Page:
Ready Player One by Ernest Cline

ready player one

Ready Player One by Ernest Cline

This title is the perfect read for computer gamers and nostalgia fans.  It takes place in 2044, in a world ravaged by a global energy crisis where human civilization  is either in decline or collapsing, depending on who’s doing the talking.  Wade Watts lives in a “stack” outside Oklahoma City.  In reality, a stack is a bunch of trailers stacked on top of each other, connected laterally and and vertically by haphazard girders, beams and footbridges.  These originally formed with the energy crisis forced rural folks into the urban areas, where land became to valuable to waste on single family homes. Hybrid shantytowns is how the author describes them.  Wade has lived with fourteen other people in his aunt’s trailer since his mother overdosed, and his situation is all too typical.  Like most other people, he spends his days lost inside OASIS, a huge, globally networked  virtual reality universe.  In OASIS, you can be anyone you want, look anyway you want, and live in any of the ten thousand planets.  Wade even goes to school there.  The game was originally designed by computer genius James Halliday, who on his deathbed made a video promising his entire $240 billion fortune to whoever could find the hidden “Easter Egg” he’d built into the program.  Using his love of 1980’s pop culture, millions of people have tried to solve the puzzles leading the the ultimate prize, but no one has even solved the first puzzle, until Wade Watts stumbled upon it and immediately became a target for fortune hunters and even corporations willing to do anything to gain control and OASIS and the Halliday fortune.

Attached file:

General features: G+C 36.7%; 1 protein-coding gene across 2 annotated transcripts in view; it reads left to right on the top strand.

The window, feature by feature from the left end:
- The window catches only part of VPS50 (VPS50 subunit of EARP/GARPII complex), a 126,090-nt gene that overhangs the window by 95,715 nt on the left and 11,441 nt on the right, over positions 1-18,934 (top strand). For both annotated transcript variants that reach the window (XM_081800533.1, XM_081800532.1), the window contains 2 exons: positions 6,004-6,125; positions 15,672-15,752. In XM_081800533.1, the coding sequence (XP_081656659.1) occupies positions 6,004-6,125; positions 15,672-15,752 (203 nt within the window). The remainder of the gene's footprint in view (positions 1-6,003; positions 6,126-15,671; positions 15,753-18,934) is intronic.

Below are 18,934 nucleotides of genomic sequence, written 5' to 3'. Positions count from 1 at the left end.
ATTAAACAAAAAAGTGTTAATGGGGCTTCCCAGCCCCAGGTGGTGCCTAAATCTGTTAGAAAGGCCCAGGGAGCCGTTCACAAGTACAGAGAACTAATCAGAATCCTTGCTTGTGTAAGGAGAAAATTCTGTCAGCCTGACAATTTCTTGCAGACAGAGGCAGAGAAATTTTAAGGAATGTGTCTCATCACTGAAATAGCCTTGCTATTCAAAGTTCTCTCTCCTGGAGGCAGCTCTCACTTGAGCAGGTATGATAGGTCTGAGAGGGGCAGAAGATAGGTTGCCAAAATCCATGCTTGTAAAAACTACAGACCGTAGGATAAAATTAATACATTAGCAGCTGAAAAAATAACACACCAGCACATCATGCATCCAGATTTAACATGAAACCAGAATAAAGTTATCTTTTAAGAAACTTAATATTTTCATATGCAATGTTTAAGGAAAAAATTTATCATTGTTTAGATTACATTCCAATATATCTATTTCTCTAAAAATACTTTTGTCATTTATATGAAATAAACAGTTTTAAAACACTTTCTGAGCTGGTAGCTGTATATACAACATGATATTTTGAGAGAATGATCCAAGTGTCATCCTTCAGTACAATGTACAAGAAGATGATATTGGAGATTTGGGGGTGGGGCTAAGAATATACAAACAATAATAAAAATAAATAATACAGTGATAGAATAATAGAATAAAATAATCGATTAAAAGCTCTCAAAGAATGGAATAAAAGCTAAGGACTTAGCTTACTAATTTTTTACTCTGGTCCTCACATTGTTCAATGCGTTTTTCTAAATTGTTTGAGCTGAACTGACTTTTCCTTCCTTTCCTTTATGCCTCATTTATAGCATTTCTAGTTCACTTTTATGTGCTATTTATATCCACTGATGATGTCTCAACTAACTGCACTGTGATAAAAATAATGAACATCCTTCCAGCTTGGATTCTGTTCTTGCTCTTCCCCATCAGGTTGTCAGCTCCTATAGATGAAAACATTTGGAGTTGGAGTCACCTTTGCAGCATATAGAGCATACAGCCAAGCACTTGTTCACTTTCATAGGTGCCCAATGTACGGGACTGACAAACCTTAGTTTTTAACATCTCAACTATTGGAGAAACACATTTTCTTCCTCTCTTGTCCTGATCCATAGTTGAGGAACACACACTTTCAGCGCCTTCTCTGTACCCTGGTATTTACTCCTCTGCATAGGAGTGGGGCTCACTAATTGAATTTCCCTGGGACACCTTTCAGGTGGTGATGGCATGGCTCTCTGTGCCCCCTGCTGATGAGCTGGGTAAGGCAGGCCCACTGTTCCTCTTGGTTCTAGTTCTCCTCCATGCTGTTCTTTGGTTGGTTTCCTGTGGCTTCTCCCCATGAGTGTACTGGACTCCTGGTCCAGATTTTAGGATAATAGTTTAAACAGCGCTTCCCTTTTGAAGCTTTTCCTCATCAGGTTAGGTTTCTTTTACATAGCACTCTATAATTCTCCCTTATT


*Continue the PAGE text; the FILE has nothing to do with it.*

This is an amazing book.  Although it was written for adults, teens interested in gaming, 80’s nostalgia and general geekdom will find much to like.  Those of us who were around in the 80’s will love the references to Pac-Man, the various John Hughes movies, and  vintage TV shows like “Family Ties.”  Surprising to me, many of our students relate to these times from living in Berkeley, a city always nostalgic about times gone by.  Cline tells his story at a brisk pace with a sly, sarcastic humor, nearly guaranteed to keep most young adults interested in the book.  I recommend to all types of readers: gamers, geeks, science fiction fans and anyone looking of a fast, engrossing novel.

Here’s a short book trailer:


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